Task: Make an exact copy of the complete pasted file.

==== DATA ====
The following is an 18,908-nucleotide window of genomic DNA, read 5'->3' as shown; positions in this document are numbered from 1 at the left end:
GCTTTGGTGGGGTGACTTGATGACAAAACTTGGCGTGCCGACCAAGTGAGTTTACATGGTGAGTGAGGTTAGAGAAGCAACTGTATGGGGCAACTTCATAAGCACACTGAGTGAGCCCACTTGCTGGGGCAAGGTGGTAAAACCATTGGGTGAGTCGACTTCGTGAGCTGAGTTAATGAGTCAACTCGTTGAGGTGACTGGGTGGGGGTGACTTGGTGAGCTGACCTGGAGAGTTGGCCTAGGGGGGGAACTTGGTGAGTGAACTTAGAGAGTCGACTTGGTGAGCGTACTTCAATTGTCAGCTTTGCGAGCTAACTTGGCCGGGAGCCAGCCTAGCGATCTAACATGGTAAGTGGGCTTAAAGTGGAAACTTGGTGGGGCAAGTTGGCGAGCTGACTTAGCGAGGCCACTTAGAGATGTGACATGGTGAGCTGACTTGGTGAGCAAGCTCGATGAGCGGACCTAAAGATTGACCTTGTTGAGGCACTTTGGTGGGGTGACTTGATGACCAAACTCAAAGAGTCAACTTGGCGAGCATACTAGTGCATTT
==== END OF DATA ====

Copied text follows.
The following is an 18,908-nucleotide window of genomic DNA, read 5'->3' as shown; positions in this document are numbered from 1 at the left end:
GCTTTGGTGGGGTGACTTGATGACAAAACTTGGCGTGCCGACCAAGTGAGTTTACATGGTGAGTGAGGTTAGAGAAGCAACTGTATGGGGCAACTTCATAAGCACACTGAGTGAGCCCACTTGCTGGGGCAAGGTGGTAAAACCATTGGGTGAGTCGACTTCGTGAGCTGAGTTAATGAGTCAACTCGTTGAGGTGACTGGGTGGGGGTGACTTGGTGAGCTGACCTGGAGAGTTGGCCTAGGGGGGGAACTTGGTGAGTGAACTTAGAGAGTCGACTTGGTGAGCGTACTTCAATTGTCAGCTTTGCGAGCTAACTTGGCCGGGAGCCAGCCTAGCGATCTAACATGGTAAGTGGGCTTAAAGTGGAAACTTGGTGGGGCAAGTTGGCGAGCTGACTTAGCGAGGCCACTTAGAGATGTGACATGGTGAGCTGACTTGGTGAGCAAGCTCGATGAGCGGACCTAAAGATTGACCTTGTTGAGGCACTTTGGTGGGGTGACTTGATGACCAAACTCAAAGAGTCAACTTGGCGAGCATACTAGTGCATTT